By D. Stephen Seawright

The Sustainable Growth and Agricultural Preservation Act of 2011, or, if truth in labeling were to prevail, “The Anti-Growth and State Control Over Local Land Use Act”.

This bill is being justified as a measure to address Water Quality issues related to septic systems, when in fact, the focus of the bill is restriction of land use in rural areas of Maryland as an indirect means to force Smart Growth development.

By restricting the types and number of septic systems that can be used in rural areas, this measure provides the Maryland Department of Environment and Maryland Department of Planning with veto power over local land use decisions.

Supporters say: “Pollution from septics will increase from 8% to 34% if left unchecked” and over the next 20 years, 145,000 homes on septic will be built.
Fact: These message points are based upon two inaccurate premises.
The first is that 100% of all nitrogen arising from septic field operation makes its way into the Bay. Given variations within the Chesapeake Bay watershed in soil types, depth to water table and the distance of nitrogen source from the Bay’s tidal waters, there are significant variations in loading from different areas in the State.
The second premise is the State’s growth projection for the number of homes estimated to require septic systems. Over each of the past two years roughly 9,000 permits per year have been issued statewide for construction of single family homes, with the State estimating that 20% of those permits are issued for homes in “unplanned sewer service areas”. This means the 20 year projection is approximately 36,000 homes, not 145,000. And, if you were to double the number of septic fields built statewide over the next 20 years based on the hope that home building numbers will not always remain as low as the past 2 years (unless the Administration’s septic ban is passed), you have a projection of 72,000 homes, not 145,000.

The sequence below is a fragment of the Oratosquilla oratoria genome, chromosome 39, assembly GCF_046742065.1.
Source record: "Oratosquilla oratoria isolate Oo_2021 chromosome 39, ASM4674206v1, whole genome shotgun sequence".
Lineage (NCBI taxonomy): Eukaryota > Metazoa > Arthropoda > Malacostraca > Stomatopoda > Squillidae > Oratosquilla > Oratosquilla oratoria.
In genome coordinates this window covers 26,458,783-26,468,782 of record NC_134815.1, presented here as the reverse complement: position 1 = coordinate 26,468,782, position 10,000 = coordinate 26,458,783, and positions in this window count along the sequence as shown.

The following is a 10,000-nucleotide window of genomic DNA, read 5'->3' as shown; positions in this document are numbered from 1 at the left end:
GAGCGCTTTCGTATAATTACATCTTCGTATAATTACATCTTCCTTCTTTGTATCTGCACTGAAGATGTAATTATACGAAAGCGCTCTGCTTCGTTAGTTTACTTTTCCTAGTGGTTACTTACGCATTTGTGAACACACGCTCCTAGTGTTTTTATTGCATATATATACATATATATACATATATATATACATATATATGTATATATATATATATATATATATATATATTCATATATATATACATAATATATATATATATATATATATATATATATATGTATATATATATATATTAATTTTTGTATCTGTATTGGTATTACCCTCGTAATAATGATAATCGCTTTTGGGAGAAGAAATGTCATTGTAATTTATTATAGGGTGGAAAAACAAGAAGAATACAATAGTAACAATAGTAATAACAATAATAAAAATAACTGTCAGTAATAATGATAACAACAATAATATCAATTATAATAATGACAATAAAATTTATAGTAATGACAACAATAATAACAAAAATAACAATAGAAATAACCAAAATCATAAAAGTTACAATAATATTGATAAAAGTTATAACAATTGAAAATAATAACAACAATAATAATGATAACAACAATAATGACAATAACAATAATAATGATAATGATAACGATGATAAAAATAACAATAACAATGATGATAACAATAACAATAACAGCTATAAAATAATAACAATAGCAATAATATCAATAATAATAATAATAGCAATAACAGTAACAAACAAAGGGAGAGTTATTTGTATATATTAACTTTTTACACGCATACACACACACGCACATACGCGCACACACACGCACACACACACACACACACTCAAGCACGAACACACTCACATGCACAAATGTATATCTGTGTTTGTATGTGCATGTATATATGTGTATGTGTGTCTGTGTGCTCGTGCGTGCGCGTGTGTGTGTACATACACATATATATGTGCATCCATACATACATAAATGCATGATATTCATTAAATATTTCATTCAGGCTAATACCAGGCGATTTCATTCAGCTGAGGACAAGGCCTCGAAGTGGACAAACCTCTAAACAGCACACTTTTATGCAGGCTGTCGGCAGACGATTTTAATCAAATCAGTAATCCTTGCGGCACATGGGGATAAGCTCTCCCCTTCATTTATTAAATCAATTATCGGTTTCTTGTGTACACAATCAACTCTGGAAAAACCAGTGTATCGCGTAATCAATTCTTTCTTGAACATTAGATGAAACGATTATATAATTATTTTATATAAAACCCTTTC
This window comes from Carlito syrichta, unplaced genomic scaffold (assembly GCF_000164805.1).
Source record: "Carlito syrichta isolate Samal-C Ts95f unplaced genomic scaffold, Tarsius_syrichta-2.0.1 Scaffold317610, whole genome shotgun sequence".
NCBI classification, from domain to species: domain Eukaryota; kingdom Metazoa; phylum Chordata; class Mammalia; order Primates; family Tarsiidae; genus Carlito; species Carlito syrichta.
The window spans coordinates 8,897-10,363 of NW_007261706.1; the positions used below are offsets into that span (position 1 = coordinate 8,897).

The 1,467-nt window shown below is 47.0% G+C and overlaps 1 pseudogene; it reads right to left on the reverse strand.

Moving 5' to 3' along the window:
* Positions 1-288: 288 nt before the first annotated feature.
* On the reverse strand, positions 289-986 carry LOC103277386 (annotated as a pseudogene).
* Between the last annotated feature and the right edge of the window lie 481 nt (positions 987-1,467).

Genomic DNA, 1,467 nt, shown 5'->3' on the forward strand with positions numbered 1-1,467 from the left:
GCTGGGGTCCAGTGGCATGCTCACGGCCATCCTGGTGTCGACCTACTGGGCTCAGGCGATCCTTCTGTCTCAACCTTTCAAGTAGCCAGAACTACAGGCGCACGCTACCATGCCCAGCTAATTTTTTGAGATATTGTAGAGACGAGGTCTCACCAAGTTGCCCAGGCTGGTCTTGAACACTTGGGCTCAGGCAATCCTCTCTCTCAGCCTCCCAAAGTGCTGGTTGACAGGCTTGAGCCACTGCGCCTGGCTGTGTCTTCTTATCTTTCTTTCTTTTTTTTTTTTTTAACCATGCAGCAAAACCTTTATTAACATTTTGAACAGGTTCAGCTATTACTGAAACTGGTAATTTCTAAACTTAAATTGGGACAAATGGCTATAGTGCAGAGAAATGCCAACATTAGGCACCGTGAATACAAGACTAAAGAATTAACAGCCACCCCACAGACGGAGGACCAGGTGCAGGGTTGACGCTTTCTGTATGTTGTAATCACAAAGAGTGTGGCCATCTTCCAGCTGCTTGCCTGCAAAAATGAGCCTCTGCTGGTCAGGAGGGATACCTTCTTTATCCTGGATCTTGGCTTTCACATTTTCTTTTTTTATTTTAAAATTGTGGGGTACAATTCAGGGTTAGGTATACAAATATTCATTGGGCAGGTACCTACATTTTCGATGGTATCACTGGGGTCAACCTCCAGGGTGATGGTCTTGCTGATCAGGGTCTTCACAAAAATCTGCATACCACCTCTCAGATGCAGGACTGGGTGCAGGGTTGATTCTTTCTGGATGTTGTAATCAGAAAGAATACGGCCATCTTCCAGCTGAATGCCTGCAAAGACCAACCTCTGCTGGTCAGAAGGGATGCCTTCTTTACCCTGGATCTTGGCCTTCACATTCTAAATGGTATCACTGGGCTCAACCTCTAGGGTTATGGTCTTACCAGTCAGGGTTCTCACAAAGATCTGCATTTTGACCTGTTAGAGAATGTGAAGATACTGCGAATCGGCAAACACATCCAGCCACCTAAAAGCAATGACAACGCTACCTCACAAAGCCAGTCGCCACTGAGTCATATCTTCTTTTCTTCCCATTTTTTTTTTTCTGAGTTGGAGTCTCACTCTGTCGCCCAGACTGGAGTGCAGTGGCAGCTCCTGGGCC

Supporters Say: “The bill targets massive 200-300 homes subdivisions”.
Fact: The bill targets all developments of 5 units or more, describing “...5 or more…” as a major subdivision. It is unclear that any 200-300 unit project proposals would be accepted in a rural area.

Supporters say: “Three counties already have bans in place.”
Upon further scrutiny of local land use policy, there are no counties that specifically ban septic systems.

If the Administration’s goal was to address water quality issues, this bill would be unnecessary, as the Bay Clean Up process is underway.” All municipal and county jurisdictions statewide have entered into Phase II of the Watershed Implementation Plan (WIP) and the Water Resource Plan, which are now part of the General Development Plans for every jurisdiction. The Phase II process is an elaborate and extensive process having the primary objective of Water Quality improvement. In the Phase II process each jurisdiction must account for projected growth over the next 20 years and adopt programs ensuring that total nitrogen reductions from jurisdiction land uses will be sufficient to meet allowable rates of nitrogen discharge mandated by the State. The Phase II planning process has started and jurisdictions across the State must submit their draft WIPs to MDE by September, 2011.

What can be recognized from the foregoing assessment is that the proposed legislative measure has almost nothing to do with water quality and everything to do with State pre-emption and control over what should be local land use decisions. Supporters do not speak of the underlying purpose of this unwarranted legislation and treat as “acceptable collateral damage” the significantly heightened unemployment and massive damage to local tax bases that are certain to follow if this measure were passed. The Maryland State Builders Association strongly disagrees, and urges opposition to this legislation.

D. Stephen Seawright is President of the Maryland State Builders Association.